What are these Chinese plates?
May 27, 2007 3:11 PM   Subscribe

These plates with golden inscriptions (1 2 3 4) were bought in China in the 1950s or 60s. They're 13.4 cm tall, 9.5 cm wide and about 4 mm thick, two-sided; I can't tell which ones are page 3 and 4. They're illuminated from behind in these photos so you can read them more easily. What are they and what do they say?
posted by klue to Writing & Language (5 answers total)
Your page 3 and 4 should probably be reversed.

I'm not up to a literal translation of this. (Notice how there are no punctuation anywhere in this article? It's quite a workout just to guess where each sentence begins.)

This is an article written by a pretty important Chinese emperor 乾隆 (from the Qing dynasty) for a collection of five classic works that dates before Confucius. They actually started out as six, but the one about music/arts got lost thanks to the very first Chinese Emperor, who waged a largely successful book burning/scholar burying campaign.

The five works 《易》、《书》、《诗》、《礼记》、《春秋》 are about divination, history, poems, etiquette, and rhetoric respectively. Because 乾隆 values these books so highly, he named his royal study/library after them. 五经萃室, roughly translated, is the Five Essential Classics Room. The gist of the article is about the importance of these five books and the need for a new annotated edition after the Yue version. (His edition is considered to be superior, and was widely pirated by the plebs.)

This article was inscribed to a screen in the study. It served as foreword of his custom imprint/edition of this collection of works.

The palace where the study is situated is fairly interesting. It's where one hapless emperor killed his daughter before fleeing from the rebels. As a library, it suffered a fire in 1797, and was rebuilt.
posted by of strange foe at 6:55 PM on May 27, 2007

* It also served as foreword *
posted by of strange foe at 6:57 PM on May 27, 2007

This page finally finished loading, and about 6/7th down, there's a picture of that screen, and the full text of the article, nicely punctuated:
[pic 2事虽大而无关于天理人心之正者,不可炫其有文而为之记。事虽小而有关于天理人心之正者,不可憪其无文而弗为之记。兹五经萃室之记盖有合于后之所云者,五经之有关于天理人心,夫人之所知也。而谓其事小者,徒以萃宋时岳珂所刻之五经,故曰小,然而六 /pic 2]百岁之间分之复合,散之仍聚,则其事亦不谓小。而况阐数大圣人之精徽,示天理,正人心,斯可憪其无文而弗为之记耶。岳珂所刻之五经奈何盖自乾隆甲子时荟萃宋元明三代旧板藏之昭仁殿,名曰天禄琳琅。其时即有岳氏所刻之春秋,未详其所由来,亦不过典别部春秋一例载之天禄琳琅之书而已。兹复得岳氏所刻易书诗礼记四种,而独阙春秋,因思天禄琳琅中或有其书。细检之则岳氏所刻之春秋故在其板之延袤分寸无不吻合,而每卷之后皆有木刻亚形相台。岳氏刻梓荆渓家塾,即大小篆文楷书不等。且每页之末傍刻篇识如易礼乾坤卦书之尧舜典之类。其用心精而纪类審,即宋板之最佳 [pic 3 者亦不多见也。至于收藏家则易、书、诗盖同,经七八家,而略有异。藏礼记者四家,藏春秋者三家,夫岳氏之书既分而合,幸合则不可使复分。但天禄琳琅之书久成,所录诸书皆以四库分类,架贮昭仁殿。其丙申以后所获之书别弃于御花园之养性斋,以待续入。兹撤出昭仁殿之春秋,以还岳氏五经之旧。仍即 /pic 3][pic 4 殿之后庑所谓慎俭德室者,分其一楹名之曰“五经萃室”。都置一几是旧者,固不出昭仁殿。而新者亦弗栏入旧书中,似此位置可谓得宜。吾因思之位置一切政务亦能如是胥得宜乎。所谓得宜者,亦有人于天理人心之正而不违五经之旨乎。刻书家多矣,若兹分而复合者盖少,遂命选善书者如影宋钞之例,/pic 4]通锓其五经正本以寿世而公来者,吾于是慨武穆之忠而喜其有文,孙承继家声也,又恨宋高宗之信奸相,忌复雠而自坏其长城也。又谓天之报施善人固不爽,而司马迁怨尤之语诚不足为信史也。乾隆癸卯新正月中翰御笔。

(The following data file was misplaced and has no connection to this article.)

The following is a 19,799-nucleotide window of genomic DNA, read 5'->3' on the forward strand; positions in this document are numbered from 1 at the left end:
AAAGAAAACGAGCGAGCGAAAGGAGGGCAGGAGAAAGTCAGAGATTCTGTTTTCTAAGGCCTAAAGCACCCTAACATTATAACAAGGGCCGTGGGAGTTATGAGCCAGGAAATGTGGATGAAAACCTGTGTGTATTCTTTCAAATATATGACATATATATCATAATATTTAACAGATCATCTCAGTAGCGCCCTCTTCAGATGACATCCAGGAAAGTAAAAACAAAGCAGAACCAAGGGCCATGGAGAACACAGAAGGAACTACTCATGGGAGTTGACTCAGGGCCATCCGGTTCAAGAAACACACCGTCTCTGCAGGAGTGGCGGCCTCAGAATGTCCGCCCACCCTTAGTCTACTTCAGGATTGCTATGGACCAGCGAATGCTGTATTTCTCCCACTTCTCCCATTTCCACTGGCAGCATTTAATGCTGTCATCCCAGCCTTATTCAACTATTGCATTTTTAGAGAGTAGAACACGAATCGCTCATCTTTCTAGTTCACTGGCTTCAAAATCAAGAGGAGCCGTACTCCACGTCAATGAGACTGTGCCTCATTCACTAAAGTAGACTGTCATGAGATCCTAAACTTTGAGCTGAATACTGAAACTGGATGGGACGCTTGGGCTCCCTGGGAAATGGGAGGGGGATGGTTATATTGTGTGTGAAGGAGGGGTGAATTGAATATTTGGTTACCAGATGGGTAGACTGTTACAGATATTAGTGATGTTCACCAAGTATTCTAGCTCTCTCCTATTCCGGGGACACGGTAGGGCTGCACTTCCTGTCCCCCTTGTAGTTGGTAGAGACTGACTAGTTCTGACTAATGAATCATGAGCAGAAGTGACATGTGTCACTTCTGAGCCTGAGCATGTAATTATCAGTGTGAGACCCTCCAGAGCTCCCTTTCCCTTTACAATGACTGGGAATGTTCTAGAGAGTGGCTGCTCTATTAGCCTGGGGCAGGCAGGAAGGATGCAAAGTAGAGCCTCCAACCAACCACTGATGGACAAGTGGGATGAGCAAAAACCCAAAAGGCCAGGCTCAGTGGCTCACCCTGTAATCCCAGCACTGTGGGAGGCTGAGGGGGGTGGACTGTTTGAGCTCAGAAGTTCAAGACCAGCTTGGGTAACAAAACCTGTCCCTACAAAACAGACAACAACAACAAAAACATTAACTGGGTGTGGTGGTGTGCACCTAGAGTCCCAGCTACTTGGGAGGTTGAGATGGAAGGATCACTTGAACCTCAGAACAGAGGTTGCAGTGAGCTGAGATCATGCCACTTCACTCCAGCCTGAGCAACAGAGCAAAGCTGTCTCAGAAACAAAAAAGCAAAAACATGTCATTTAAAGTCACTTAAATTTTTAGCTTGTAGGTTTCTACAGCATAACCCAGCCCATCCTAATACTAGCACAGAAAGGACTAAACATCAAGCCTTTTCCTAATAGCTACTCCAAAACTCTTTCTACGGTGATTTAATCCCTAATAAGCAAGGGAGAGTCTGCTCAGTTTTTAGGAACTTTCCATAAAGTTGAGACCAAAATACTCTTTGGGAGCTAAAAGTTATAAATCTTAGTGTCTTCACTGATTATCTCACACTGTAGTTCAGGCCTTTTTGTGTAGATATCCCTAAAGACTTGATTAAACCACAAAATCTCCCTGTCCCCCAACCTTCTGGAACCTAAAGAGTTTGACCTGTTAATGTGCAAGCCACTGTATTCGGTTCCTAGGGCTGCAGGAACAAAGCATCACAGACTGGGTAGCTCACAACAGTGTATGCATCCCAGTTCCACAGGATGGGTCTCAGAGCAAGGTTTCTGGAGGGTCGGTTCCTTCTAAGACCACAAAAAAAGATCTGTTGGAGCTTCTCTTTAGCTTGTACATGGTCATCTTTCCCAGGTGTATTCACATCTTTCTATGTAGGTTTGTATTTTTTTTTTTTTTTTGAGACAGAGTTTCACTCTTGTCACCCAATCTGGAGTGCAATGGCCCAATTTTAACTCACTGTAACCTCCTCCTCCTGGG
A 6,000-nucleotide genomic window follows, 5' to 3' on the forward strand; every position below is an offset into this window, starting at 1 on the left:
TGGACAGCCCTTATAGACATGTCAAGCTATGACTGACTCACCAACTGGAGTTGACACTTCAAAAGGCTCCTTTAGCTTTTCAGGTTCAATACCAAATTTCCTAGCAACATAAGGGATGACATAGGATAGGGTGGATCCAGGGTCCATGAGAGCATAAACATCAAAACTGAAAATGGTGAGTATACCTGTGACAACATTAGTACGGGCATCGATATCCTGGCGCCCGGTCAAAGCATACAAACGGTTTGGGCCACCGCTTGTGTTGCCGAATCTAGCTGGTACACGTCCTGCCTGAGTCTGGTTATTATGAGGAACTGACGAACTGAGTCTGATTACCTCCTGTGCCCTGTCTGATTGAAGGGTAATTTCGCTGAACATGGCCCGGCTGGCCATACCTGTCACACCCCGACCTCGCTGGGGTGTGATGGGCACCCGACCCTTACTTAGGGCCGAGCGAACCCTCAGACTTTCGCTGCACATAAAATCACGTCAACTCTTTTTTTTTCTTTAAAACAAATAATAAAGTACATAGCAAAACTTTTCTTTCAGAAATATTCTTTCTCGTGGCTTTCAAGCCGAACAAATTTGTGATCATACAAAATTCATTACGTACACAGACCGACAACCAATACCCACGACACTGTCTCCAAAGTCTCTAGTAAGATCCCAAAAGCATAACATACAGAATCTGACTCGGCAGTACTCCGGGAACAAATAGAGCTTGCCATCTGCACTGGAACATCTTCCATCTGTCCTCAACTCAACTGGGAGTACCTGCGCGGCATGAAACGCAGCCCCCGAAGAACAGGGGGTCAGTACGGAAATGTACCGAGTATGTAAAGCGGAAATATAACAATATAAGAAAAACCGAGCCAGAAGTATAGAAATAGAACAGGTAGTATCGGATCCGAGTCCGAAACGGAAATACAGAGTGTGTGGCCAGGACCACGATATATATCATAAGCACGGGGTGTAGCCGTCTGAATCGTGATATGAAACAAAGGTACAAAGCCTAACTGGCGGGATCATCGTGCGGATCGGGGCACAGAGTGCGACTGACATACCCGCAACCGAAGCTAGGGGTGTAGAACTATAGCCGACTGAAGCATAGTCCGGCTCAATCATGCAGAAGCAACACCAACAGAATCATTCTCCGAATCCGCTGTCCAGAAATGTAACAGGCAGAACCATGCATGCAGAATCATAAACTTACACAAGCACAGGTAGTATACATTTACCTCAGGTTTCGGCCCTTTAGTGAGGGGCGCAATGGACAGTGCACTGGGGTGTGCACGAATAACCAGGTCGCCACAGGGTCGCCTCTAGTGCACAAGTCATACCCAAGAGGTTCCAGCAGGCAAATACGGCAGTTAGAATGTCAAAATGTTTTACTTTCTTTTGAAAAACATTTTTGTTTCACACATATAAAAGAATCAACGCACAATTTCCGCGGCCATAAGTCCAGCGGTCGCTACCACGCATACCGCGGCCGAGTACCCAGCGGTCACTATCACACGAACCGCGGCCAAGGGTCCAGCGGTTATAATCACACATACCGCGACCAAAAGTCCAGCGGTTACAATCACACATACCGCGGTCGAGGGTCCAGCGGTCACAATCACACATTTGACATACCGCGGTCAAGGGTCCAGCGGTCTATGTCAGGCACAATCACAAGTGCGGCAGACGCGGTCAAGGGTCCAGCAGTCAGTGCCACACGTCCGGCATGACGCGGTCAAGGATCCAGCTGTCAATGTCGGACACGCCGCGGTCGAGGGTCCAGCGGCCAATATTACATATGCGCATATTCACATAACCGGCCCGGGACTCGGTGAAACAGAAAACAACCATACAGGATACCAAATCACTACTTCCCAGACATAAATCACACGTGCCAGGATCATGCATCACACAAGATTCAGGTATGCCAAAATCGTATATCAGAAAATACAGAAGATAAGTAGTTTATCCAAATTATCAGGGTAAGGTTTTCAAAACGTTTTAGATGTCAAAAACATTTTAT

So your plates are in order, but the full text should have 6 plates plus the title.
posted by of strange foe at 7:35 PM on May 27, 2007

Response by poster: Thanks of strange foe. I also got this from nad the lurker:

The writing is Classical Chinese, and the text is called the "Record of the Storeroom of the Five Classics" (characters: 五经萃室记, pinyin: wu jing cui shi ji). It's from, I think, 1783, which is the Qing dynasty (not the plate, the text). I don't have a lot of time and my classical Chinese isn't so hot, but it starts something like "Although a matter is large, it has no relationship to the order of heaven; those who have righted their hearts cannot plumb its patterns. Although a matter is small, it has a relationship to the order of heaven; those who have righted their hearts cannot claim it to have no pattern and cannot fail to record it." It's quite a long text and I'd have to put in some time to get the whole gist, but it seems from a baidu search to show up mainly on high-quality antiques, usually inscribed in gold, often on furniture or bookshelves.
posted by klue at 6:26 AM on May 28, 2007

< yu zhi wu jing cuibr> Shi Ji>>is from Qing dynasty, The emperor Qianlong thinks that the five
classics from Southern Song Dynasty are very important. He ordered
ministers to find a room which name was Wu Jing Cui Shi (五经萃室) to keep
the five classics. The contents of the < 御制五经萃室记>> are story of five
classics and the origin of this room.
posted by mateuslee at 1:19 AM on May 30, 2007

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